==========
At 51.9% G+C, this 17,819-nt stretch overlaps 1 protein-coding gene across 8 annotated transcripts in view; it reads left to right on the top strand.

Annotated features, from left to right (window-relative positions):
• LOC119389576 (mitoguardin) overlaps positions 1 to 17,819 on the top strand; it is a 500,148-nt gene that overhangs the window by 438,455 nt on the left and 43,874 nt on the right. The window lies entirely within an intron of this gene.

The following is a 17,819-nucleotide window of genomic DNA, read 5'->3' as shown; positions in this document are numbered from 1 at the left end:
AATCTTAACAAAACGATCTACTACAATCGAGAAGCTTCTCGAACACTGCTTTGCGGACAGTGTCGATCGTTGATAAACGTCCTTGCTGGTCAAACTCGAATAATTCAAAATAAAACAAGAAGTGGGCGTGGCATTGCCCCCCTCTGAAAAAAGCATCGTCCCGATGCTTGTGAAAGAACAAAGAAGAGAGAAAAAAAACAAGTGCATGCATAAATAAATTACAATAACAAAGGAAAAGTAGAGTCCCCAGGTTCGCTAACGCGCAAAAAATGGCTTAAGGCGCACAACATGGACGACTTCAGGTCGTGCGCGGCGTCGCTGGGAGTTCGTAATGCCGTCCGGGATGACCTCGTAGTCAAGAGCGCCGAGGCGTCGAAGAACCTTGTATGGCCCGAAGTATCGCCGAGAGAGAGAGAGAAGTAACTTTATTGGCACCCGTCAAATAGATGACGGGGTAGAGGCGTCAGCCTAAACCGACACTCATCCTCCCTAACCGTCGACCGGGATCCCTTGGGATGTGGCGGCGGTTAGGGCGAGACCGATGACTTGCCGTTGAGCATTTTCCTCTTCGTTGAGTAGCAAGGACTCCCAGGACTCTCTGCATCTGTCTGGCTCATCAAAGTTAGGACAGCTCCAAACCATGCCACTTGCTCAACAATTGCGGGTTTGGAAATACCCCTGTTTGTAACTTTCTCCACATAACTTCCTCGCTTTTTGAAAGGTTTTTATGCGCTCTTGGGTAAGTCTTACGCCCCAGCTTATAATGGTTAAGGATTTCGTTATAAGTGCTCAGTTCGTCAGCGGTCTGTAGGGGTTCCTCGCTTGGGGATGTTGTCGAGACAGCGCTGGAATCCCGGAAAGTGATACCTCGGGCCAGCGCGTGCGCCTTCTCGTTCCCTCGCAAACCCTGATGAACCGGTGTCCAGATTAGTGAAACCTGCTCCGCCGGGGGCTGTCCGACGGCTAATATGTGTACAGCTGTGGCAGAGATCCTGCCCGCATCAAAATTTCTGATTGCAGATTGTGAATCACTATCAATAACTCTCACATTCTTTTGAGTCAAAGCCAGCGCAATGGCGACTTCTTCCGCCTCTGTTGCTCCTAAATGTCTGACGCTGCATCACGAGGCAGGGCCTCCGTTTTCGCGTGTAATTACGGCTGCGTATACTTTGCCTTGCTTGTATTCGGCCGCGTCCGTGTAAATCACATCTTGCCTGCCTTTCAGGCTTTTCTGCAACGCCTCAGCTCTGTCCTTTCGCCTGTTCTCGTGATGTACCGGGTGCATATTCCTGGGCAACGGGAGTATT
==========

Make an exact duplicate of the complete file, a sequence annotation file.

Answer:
At 51.9% G+C, this 17,819-nt stretch overlaps 1 protein-coding gene across 8 annotated transcripts in view; it reads left to right on the top strand.

Annotated features, from left to right (window-relative positions):
• LOC119389576 (mitoguardin) overlaps positions 1 to 17,819 on the top strand; it is a 500,148-nt gene that overhangs the window by 438,455 nt on the left and 43,874 nt on the right. The window lies entirely within an intron of this gene.

The following is a 17,819-nucleotide window of genomic DNA, read 5'->3' as shown; positions in this document are numbered from 1 at the left end:
AATCTTAACAAAACGATCTACTACAATCGAGAAGCTTCTCGAACACTGCTTTGCGGACAGTGTCGATCGTTGATAAACGTCCTTGCTGGTCAAACTCGAATAATTCAAAATAAAACAAGAAGTGGGCGTGGCATTGCCCCCCTCTGAAAAAAGCATCGTCCCGATGCTTGTGAAAGAACAAAGAAGAGAGAAAAAAAACAAGTGCATGCATAAATAAATTACAATAACAAAGGAAAAGTAGAGTCCCCAGGTTCGCTAACGCGCAAAAAATGGCTTAAGGCGCACAACATGGACGACTTCAGGTCGTGCGCGGCGTCGCTGGGAGTTCGTAATGCCGTCCGGGATGACCTCGTAGTCAAGAGCGCCGAGGCGTCGAAGAACCTTGTATGGCCCGAAGTATCGCCGAGAGAGAGAGAGAAGTAACTTTATTGGCACCCGTCAAATAGATGACGGGGTAGAGGCGTCAGCCTAAACCGACACTCATCCTCCCTAACCGTCGACCGGGATCCCTTGGGATGTGGCGGCGGTTAGGGCGAGACCGATGACTTGCCGTTGAGCATTTTCCTCTTCGTTGAGTAGCAAGGACTCCCAGGACTCTCTGCATCTGTCTGGCTCATCAAAGTTAGGACAGCTCCAAACCATGCCACTTGCTCAACAATTGCGGGTTTGGAAATACCCCTGTTTGTAACTTTCTCCACATAACTTCCTCGCTTTTTGAAAGGTTTTTATGCGCTCTTGGGTAAGTCTTACGCCCCAGCTTATAATGGTTAAGGATTTCGTTATAAGTGCTCAGTTCGTCAGCGGTCTGTAGGGGTTCCTCGCTTGGGGATGTTGTCGAGACAGCGCTGGAATCCCGGAAAGTGATACCTCGGGCCAGCGCGTGCGCCTTCTCGTTCCCTCGCAAACCCTGATGAACCGGTGTCCAGATTAGTGAAACCTGCTCCGCCGGGGGCTGTCCGACGGCTAATATGTGTACAGCTGTGGCAGAGATCCTGCCCGCATCAAAATTTCTGATTGCAGATTGTGAATCACTATCAATAACTCTCACATTCTTTTGAGTCAAAGCCAGCGCAATGGCGACTTCTTCCGCCTCTGTTGCTCCTAAATGTCTGACGCTGCATCACGAGGCAGGGCCTCCGTTTTCGCGTGTAATTACGGCTGCGTATACTTTGCCTTGCTTGTATTCGGCCGCGTCCGTGTAAATCACATCTTGCCTGCCTTTCAGGCTTTTCTGCAACGCCTCAGCTCTGTCCTTTCGCCTGTTCTCGTGATGTACCGGGTGCATATTCCTGGGCAACGGGAGTATT